4. The Covid-19 pandemic exposed that Nepal is not prepared to deal with the magnitude of the problems and the suffering that migrant Nepalis face, including the GCC countries. A disaster preparedness framework needs to be drawn up and preparations made in relation to foreign labour migration, so that there is no confusion when disasters such as the COVID pandemic strike. Risk reduction strategies need to be incorporated into migration planning, such as diversifying destinations, improving the skills of migrants so that they are not unemployed and have the possibility of self-employment on return to Nepal. Enhancing the position of local government by equipping them with resources and capacities in responding to challenges faced by the migrants including facilitating their mobility.
5. NRNA is responding to mitigate the pandemic crisis through the formation of a High-Level Committee on Coronavirus Pandemic Mitigation Response. It is recommended to form a permanent high-level disaster management structure and mitigation funds to fight against current and future disasters.
6. Rapid Medical Team within the Health Committee of NRNA has played a critical role in several previous disasters and is ready to be deployed in future disaster areas within 24 hours.
7. Patenting innovation is a very important tool for sustainable development especially for least developed countries and young entrepreneurs. Nepali innovators are recommended to start collaborating with diaspora and international experts who have successfully registered patents to get guidance in this direction.
8. Resident Nepali entrepreneurs and returnee professionals are looking for opportunities to establish startups and commercialize their inventions. There is a strong need that Government and NRNA set up funds to promote innovation and commercialization. NRNA should also collaborate with private sectors for for-profit innovation and commercialization endeavors.
9. Food security is one of the serious challenges facing Nepal. Agriculture policies need to promote cost-effective technologies to increase yield. Returnee migrants should be encouraged to play a crucial role in food production. Underutilized and indigenous species of crops, livestock, and fruit needs to be conserved using community seed banks and dry chain technologies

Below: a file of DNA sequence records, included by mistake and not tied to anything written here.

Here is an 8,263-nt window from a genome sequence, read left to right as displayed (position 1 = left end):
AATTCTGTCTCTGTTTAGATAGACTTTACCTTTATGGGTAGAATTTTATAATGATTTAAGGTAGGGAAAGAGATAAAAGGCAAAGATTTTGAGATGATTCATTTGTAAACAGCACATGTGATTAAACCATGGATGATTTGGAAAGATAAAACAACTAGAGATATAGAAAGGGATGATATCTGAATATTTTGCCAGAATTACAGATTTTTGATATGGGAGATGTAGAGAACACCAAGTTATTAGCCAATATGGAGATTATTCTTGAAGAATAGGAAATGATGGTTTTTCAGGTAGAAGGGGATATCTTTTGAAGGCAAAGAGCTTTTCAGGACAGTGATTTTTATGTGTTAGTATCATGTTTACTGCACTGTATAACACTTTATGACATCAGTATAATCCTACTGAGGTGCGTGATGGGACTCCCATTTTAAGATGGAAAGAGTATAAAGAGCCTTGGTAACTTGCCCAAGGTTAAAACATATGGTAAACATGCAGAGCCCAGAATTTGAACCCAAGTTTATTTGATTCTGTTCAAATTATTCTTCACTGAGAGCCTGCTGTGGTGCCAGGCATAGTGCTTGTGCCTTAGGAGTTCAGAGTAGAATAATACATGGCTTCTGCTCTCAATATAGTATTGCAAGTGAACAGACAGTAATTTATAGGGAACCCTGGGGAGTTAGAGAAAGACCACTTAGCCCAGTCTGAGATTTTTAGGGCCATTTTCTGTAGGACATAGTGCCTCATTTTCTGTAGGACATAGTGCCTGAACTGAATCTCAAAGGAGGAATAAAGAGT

10. Digitalization helps developing countries like Nepal to achieve sustainable development goals. However, Cybercrime has become a serious issue. The Nepal Government should form an integrated national research and action center to counter cybercrime. Diaspora IT professional can help enhance cyber breach counter measures in Nepal. Since the process of digitalization is inescapable, Nepal Government should introduce ICT-based national development curriculum in school education.
11. The internet cost is much higher for the people living in Nepal’s remote areas. Return on investment for private sector involvement is not encouraging. The government and NRNA need to invest in this sector to decrease the digital divide.
12. The 7th goal of the United Nations’ Sustainable Development Goals emphasizes on ensuring access to affordable, reliable and sustainable energy for all by 2030. To achieve this goal, Nepal too is taking initiatives for power generation by switching to clean energies. Though the emphasis is on renewable energies, dependence on biomass and imported petroleum fuels is not reduced. There is an urgent need to focus on increasing per capita electricity consumption in various service sectors. Nepal currently faces massive energy losses that can be addressed by using Smart Grids. For a successful smart-grid program, initiatives must be prioritized at the policy, regulatory, industry, institutional, and standardization level. Innovative business models using a public-private partnership should be explored. Nepal should also develop capability on Information Technology applications and system integration.
13. Nepal faces unique challenges in designing science-based sustainable stewardship of natural resources. Nepal needs to adopt an integrated development planning approach to replace the current sectoral development planning to leverage the synergy generated by available natural resources. A rapid high economic growth at the cost of environmental degradation and resource depletion will be suicidal in the long run. This necessitates the integration of environmental ethics into the development framework to achieve the United Nations’ sustainable development goals. Environmental education and community awareness program at schools and community level is critically important to motivate citizens participation in environmental management.